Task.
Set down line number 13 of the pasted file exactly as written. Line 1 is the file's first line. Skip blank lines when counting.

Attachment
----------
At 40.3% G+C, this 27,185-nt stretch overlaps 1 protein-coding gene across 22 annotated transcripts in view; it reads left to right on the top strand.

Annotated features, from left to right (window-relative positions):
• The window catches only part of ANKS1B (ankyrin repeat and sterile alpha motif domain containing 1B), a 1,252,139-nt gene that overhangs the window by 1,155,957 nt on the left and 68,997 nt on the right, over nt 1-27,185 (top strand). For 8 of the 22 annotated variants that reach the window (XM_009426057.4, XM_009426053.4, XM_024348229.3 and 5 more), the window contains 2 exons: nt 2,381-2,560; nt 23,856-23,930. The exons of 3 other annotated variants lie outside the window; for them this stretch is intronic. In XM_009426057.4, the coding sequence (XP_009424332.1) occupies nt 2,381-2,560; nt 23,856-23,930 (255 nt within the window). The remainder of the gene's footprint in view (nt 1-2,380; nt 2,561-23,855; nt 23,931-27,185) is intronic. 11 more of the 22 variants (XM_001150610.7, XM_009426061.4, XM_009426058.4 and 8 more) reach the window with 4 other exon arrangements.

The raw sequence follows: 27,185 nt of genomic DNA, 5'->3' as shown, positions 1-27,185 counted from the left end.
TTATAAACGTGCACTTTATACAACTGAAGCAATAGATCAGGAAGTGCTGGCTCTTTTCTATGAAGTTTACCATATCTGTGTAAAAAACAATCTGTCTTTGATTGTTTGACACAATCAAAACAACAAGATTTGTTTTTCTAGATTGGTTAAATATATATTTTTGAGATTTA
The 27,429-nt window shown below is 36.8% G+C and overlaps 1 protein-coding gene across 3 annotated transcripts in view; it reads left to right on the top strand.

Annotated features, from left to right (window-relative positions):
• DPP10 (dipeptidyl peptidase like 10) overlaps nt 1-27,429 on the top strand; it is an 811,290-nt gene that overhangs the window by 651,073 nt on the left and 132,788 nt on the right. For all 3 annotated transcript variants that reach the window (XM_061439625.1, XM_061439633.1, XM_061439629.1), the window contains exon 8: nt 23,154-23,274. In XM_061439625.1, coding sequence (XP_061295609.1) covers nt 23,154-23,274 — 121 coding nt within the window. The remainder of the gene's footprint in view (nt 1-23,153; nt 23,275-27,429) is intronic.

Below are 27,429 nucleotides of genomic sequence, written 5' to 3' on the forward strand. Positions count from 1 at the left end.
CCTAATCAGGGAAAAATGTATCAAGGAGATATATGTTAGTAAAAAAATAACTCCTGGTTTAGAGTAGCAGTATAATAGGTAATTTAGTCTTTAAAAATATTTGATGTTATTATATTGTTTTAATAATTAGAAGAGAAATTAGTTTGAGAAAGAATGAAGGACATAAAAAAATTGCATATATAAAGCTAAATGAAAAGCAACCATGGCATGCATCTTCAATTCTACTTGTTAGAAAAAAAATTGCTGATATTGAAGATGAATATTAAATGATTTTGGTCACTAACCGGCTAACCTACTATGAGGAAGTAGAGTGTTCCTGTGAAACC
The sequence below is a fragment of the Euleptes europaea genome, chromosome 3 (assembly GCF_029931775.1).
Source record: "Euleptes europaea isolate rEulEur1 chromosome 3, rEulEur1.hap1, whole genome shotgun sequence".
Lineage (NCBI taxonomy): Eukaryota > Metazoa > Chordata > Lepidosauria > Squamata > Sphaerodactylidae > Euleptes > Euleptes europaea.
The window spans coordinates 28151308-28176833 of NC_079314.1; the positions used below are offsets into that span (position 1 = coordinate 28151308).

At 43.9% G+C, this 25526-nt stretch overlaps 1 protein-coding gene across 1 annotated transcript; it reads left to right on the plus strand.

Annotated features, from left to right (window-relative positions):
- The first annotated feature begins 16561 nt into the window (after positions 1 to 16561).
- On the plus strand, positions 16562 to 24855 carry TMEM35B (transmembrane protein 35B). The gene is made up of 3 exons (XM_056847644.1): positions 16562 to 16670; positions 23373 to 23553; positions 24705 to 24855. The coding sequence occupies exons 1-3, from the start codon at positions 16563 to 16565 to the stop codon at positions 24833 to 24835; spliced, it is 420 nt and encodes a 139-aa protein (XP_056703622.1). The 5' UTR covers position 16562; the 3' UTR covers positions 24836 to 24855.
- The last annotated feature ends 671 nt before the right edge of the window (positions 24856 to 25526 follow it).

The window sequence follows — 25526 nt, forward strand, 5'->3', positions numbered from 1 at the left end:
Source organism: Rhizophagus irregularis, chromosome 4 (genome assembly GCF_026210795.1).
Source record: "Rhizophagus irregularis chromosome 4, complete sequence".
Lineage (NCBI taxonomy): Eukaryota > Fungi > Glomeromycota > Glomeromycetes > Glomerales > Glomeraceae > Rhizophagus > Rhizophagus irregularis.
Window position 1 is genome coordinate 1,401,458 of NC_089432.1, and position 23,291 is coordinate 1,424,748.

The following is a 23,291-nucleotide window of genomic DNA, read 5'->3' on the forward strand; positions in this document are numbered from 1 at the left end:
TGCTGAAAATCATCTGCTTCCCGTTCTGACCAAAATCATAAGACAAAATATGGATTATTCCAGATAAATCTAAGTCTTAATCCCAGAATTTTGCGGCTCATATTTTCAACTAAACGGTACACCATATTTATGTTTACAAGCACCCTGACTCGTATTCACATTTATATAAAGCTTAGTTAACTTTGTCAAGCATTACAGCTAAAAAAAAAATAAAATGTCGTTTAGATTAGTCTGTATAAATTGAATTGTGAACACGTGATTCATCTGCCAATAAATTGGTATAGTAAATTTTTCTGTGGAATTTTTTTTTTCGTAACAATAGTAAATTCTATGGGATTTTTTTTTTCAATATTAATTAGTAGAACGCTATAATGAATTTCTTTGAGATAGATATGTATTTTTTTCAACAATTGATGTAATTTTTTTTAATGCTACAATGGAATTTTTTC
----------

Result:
Lineage (NCBI taxonomy): Eukaryota > Metazoa > Chordata > Lepidosauria > Squamata > Sphaerodactylidae > Euleptes > Euleptes europaea.